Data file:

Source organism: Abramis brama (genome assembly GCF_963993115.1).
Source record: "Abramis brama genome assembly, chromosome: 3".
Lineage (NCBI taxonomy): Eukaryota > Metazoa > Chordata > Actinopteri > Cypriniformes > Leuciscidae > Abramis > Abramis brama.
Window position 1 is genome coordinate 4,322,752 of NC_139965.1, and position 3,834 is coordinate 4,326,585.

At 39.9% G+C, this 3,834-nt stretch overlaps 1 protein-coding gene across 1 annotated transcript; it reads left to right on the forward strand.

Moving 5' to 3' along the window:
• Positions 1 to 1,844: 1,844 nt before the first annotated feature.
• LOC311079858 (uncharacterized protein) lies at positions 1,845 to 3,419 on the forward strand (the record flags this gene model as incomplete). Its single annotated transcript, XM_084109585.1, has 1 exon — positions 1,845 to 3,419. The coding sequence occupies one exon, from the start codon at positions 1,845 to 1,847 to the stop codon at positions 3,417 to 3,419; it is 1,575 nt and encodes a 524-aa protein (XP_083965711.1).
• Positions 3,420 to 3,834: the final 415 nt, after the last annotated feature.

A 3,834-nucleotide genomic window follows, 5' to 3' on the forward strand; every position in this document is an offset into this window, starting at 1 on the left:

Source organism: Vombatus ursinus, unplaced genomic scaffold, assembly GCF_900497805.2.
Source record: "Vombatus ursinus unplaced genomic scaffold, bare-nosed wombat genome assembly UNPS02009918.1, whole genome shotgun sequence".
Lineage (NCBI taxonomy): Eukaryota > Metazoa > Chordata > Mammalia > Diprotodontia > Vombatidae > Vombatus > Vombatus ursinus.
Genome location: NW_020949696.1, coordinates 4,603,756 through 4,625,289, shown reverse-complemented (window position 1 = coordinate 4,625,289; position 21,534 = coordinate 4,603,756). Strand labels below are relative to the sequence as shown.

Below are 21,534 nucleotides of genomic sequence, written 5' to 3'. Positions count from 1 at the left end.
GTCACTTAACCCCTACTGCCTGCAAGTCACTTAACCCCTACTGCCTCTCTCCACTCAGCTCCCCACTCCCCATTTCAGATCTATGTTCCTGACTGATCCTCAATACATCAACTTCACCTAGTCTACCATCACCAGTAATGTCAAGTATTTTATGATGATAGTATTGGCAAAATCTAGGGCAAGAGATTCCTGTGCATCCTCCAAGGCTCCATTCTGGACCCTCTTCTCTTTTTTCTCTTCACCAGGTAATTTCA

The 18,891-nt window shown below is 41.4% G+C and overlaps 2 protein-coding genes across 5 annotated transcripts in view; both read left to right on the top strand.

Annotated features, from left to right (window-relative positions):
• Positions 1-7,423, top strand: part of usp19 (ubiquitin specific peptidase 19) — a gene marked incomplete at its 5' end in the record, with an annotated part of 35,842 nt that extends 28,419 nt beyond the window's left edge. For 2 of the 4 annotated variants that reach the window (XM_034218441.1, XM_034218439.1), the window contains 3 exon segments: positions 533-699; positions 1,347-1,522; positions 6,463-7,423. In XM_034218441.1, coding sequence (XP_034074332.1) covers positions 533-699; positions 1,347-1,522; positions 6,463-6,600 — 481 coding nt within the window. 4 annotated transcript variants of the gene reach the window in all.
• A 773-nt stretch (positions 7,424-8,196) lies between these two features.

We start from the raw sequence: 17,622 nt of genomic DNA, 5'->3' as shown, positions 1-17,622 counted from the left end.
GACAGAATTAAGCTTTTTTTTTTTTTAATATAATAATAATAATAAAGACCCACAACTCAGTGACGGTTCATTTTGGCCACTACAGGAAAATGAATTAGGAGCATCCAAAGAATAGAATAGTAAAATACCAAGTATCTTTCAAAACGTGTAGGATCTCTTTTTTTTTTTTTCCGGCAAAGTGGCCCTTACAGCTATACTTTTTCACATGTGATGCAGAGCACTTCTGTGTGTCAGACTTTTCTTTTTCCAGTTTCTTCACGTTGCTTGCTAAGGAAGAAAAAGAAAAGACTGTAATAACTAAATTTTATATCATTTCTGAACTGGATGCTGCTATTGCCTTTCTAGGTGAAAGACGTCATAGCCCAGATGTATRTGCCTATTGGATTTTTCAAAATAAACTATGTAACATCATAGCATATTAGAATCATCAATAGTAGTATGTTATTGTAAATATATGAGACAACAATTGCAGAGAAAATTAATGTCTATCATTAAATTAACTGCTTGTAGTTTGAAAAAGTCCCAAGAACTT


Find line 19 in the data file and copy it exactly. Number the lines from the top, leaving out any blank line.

• Positions 1-7,423, top strand: part of usp19 (ubiquitin specific peptidase 19) — a gene marked incomplete at its 5' end in the record, with an annotated part of 35,842 nt that extends 28,419 nt beyond the window's left edge. For 2 of the 4 annotated variants that reach the window (XM_034218441.1, XM_034218439.1), the window contains 3 exon segments: positions 533-699; positions 1,347-1,522; positions 6,463-7,423. In XM_034218441.1, coding sequence (XP_034074332.1) covers positions 533-699; positions 1,347-1,522; positions 6,463-6,600 — 481 coding nt within the window. 4 annotated transcript variants of the gene reach the window in all.